Invented in the 1800s to cure women of “hysteria”, the history of the vibrator is a weird and wonderful one, and if you were to have suggested to the original inventors that they were creating a device that would give millions of women sexual pleasure, they would have thought you absurd.

In the nineteenth century, overwhelmed by the steady stream of women needing to be cured of “hysteria” by method of handjobs, doctors began inventing the vibrator to save time and spare their fatigued hands. “Hysteria” – from the Greek for uterus – covered a range of women’s ailments that doctors could not diagnose, but commonly the cause was sexual frustration. As the concept of women even having sexual pleasure or desires was not accepted in Europe and America until the 20th century, it is of little surprise women were sexually frustrated, prone to “symptoms” such as irritability, erotic fantasies and wetness between the legs.

The most effective treatment developed required doctors or midwives to use their fingers to “massage” the woman’s genitals, which would cause orgasms. The hysteria symptoms would suddenly be relieved. Doctors named these climaxes “paroxysms”, as clearly without sexual feelings a woman could not experience orgasm…

This socially acceptable new practice proved – unsurprisingly – wildly popular, and soon the poor doctors’ cramped hands needed assistance. After some odd and downright dangerous attempts at mechanised “massagers”, an English physician called Dr. Joseph Mortimer Granville patented the electromechanical vibrator in 1800. When, in 1902, and American company called Hamilton Beach started selling electrical vibrators for consumer retail sale, it became only the fifth domestic appliance to be electrified; over a decade before the invention of the vacuum cleaner and the electric iron, the vibrator was preceded only by the electrical fan, tea kettle, toaster and sewing machine.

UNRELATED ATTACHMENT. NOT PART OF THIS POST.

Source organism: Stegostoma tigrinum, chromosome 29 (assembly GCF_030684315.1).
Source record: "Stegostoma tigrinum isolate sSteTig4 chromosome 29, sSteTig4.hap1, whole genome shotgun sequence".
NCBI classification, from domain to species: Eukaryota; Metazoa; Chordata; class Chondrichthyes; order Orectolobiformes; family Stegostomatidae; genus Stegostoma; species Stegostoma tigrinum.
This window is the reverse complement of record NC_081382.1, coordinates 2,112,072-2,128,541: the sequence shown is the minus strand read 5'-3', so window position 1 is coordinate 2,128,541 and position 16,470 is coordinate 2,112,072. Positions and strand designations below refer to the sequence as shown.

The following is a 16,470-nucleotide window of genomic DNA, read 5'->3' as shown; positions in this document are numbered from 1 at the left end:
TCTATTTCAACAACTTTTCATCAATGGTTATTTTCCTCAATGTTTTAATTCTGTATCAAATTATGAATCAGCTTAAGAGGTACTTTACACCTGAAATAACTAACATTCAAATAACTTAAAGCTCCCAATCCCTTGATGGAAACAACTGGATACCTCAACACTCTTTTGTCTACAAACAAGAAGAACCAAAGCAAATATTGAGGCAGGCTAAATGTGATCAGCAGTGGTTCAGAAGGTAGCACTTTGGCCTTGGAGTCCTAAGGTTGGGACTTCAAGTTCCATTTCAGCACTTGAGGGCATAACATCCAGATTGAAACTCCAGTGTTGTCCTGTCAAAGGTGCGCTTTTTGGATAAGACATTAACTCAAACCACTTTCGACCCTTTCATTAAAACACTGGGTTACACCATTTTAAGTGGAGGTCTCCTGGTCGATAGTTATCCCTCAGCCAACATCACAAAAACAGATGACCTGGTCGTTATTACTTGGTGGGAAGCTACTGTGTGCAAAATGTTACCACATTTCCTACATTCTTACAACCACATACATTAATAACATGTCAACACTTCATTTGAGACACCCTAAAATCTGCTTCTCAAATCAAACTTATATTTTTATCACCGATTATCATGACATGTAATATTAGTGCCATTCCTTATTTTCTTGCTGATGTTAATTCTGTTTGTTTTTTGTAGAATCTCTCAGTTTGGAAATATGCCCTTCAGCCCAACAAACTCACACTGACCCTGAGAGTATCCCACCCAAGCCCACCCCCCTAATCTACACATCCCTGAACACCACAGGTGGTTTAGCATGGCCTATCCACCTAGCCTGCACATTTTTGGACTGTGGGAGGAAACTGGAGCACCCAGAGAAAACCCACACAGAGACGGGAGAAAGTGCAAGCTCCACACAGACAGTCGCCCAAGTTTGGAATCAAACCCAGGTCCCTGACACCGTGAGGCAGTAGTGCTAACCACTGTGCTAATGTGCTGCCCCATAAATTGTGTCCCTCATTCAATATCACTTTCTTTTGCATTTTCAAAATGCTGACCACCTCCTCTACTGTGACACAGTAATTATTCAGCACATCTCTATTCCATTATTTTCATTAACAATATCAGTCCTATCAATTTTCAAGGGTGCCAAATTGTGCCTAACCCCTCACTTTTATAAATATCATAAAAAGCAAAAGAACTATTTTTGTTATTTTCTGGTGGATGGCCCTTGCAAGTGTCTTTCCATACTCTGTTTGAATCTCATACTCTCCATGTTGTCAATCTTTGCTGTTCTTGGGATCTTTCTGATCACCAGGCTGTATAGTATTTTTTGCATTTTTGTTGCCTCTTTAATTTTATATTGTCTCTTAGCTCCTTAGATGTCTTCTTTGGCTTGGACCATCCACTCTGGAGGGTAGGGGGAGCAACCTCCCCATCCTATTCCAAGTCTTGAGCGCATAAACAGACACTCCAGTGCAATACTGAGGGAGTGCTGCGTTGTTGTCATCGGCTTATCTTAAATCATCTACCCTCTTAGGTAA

No longer disguised as “personal massagers”, vibrators have fought their way through decades of being socially unacceptable (pornography films soon followed the invention of film in 1890 and stripped away any pretence of ignorance) to being revived by the emerging feminist movement, and are now a firm favourite with women and men everywhere.

So there you have it, appreciate your vibrator and the journey it has taken to get to you, and make sure you always clean it thoroughly after each use in each new partner or with each new orifice; otherwise there is the risk of STIs being spread from it. Respect each and every aspect of your sex life and most importantly, have fun!

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